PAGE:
We watch videos every day, whether at home or in our workplace. These days, we are even sharing more videos at work, such as online meeting recordings, training videos, and courses, as more teams switch to remote work options.

There are different ways for sharing videos online. Within your workplace though, it might not be suitable to put work-related videos on Youtube, and using 3rd party apps would still present an issue on how you can embed such videos in your company's Confluence instance.

So, the easiest solution would be to create a page on Confluence and attach the video and call it a day, right?

But what if there's an easy solution embedded in your workplace Confluence instance that lets you upload a video easily, invite others to watch it, and get detailed engagement analytics up to every second from the people who watched your videos. And it's all inside Confluence.

And what if you are a content creator and you want to create videos that have high value, but you are worried that someone can easily download them and share them externally? Well, you can also easily use Digital Rights Management Technologies (it's what Hollywood uses) to encrypt the video, and only the allowed player will be able to decrypt it and play it back.

Atlas+ is designed to simplify delivering videos-on-demand and give you all the options you require to upload, share, and analyze videos within your Confluence Spaces.

What it does

Atlas+ delivers a solution for uploading and streaming videos within your Confluence Cloud instance.

  • Easy video upload in any Space. The app accepts (.mp4, .mov) video formats and will convert them to MPEG-DASH format for streaming stored in an S3 bucket.
  • Embed the video using a macro on any page. The macro renders our video player that can play the video stream.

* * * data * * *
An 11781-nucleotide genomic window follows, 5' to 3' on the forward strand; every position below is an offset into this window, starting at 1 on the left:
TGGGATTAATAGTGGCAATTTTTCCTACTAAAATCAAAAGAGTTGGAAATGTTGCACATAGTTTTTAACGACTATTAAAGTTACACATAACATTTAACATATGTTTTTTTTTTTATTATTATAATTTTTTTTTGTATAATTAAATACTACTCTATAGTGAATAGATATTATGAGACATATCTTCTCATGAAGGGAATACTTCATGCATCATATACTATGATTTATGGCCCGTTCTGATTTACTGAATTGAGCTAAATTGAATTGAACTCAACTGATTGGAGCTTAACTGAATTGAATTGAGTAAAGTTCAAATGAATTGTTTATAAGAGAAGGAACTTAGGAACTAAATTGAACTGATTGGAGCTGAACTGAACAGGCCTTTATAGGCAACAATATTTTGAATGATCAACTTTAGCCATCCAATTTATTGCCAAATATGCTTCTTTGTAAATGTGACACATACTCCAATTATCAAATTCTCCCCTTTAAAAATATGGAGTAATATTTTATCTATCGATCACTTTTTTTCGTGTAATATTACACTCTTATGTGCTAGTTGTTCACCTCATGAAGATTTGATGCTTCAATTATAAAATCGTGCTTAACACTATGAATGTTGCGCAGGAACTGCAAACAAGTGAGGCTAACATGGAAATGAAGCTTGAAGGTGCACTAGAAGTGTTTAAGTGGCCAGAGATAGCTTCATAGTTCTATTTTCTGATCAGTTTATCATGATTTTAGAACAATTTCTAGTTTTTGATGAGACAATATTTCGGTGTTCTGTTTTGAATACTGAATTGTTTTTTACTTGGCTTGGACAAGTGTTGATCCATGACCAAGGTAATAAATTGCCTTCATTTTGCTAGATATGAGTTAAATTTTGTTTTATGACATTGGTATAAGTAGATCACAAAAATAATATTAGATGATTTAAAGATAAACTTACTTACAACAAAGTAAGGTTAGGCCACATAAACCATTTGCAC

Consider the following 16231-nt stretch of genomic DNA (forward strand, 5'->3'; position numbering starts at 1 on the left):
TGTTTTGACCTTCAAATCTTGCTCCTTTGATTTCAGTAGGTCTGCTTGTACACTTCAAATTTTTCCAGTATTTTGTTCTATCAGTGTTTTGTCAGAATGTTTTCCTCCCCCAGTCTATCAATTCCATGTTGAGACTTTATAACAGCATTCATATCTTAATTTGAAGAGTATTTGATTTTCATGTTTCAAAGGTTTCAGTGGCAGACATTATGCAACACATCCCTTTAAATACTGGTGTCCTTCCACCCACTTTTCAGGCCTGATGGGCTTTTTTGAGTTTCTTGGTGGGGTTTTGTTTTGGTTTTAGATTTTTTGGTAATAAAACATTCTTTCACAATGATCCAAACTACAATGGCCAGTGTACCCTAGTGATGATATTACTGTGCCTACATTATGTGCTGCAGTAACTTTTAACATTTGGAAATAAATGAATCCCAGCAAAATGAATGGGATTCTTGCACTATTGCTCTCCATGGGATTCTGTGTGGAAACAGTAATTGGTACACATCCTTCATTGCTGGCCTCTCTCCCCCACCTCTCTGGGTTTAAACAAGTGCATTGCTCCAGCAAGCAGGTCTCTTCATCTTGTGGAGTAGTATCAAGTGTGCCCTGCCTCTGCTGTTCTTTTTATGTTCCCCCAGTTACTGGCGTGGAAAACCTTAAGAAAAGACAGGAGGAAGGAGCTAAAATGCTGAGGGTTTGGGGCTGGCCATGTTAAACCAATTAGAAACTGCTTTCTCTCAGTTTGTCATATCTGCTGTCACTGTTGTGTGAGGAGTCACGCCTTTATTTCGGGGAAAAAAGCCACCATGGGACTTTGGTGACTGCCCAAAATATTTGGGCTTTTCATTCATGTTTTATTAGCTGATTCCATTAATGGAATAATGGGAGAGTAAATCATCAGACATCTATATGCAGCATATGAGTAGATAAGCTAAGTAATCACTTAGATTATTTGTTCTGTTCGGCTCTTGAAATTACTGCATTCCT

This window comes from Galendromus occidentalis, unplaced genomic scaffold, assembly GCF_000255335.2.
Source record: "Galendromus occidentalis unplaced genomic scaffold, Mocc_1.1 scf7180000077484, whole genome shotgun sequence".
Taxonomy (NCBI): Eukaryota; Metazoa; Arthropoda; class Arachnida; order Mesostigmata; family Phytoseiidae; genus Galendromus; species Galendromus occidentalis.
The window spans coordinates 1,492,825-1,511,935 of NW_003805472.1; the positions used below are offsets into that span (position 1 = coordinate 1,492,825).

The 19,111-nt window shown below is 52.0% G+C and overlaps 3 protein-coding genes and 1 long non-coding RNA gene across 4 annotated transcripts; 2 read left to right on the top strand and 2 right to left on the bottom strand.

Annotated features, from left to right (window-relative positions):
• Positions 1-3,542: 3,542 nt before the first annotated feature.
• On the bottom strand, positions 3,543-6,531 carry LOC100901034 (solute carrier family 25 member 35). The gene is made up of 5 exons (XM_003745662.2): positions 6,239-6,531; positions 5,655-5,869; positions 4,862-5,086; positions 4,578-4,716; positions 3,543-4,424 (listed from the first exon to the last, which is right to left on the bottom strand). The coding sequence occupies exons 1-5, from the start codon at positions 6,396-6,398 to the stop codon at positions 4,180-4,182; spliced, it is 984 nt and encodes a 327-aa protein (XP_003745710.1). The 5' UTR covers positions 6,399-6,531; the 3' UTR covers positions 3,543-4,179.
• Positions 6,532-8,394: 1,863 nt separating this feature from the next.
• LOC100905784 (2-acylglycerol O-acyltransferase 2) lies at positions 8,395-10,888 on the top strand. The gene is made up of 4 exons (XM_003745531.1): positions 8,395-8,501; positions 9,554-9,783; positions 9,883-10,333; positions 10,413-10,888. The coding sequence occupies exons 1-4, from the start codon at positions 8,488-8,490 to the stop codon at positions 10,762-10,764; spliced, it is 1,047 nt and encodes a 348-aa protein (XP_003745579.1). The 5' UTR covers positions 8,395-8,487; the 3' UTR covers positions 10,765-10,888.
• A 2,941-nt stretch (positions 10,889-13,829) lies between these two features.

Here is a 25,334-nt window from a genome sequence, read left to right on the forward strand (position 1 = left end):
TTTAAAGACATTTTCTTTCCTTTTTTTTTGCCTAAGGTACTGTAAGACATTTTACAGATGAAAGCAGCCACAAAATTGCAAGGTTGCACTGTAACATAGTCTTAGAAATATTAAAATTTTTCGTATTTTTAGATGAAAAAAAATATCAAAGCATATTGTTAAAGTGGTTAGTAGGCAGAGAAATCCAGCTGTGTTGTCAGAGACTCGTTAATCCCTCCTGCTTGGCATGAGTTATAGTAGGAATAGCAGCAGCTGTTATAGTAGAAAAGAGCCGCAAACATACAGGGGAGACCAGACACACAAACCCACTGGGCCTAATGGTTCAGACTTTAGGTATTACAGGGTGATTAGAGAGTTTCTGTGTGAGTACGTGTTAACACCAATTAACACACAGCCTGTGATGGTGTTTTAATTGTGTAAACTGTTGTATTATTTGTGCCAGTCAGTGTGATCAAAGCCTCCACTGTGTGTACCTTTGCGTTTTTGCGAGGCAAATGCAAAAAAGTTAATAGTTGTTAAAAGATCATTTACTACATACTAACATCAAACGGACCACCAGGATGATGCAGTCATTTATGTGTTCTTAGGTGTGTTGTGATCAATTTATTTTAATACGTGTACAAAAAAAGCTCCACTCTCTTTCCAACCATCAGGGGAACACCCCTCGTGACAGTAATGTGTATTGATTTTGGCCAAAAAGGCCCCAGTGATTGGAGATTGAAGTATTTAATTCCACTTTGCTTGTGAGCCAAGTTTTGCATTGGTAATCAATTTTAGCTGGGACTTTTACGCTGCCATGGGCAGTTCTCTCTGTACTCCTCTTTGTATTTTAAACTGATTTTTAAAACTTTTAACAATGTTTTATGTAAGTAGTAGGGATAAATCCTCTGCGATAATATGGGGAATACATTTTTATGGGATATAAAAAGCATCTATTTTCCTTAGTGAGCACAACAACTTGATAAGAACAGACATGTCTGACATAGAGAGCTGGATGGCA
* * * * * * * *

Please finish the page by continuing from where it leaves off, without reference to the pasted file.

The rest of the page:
• Invite others to watch the video.
  • Detailed Analytics on your video statistics, including watch rate, completion rate, and engagement. Know which parts of the video most people watched or skipped.
  • Optionally protect the video with Digital Rights Management (DRM) technologies that will protect this video from being played elsewhere.
  • Optionally generate auto subtitles for your videos. Currently, the auto subtitle feature supports only the English language.

[Extra Info] What is Digital Rights Management (DRM)?

Digital Rights Management (DRM) is a digital license system that allows content creators control who can use their content, and how they can use it. When a video is uploaded, it is encrypted with a media key, then if a user wants to watch this video, the system authenticates the user and then decides whether to provide a digital license to allow video playback. It's similar to what Netflix and Spotify utilize to protect their content and issue licenses only to subscribed users. With Atlas+, for example, your uploaded video will be encrypted and will only be allowed to playback on our video player that is integrated on your confluence page. Downloading the video using any stream capture extension, for example, will not work as other players can't request a license token to decrypt the video file.

How we built it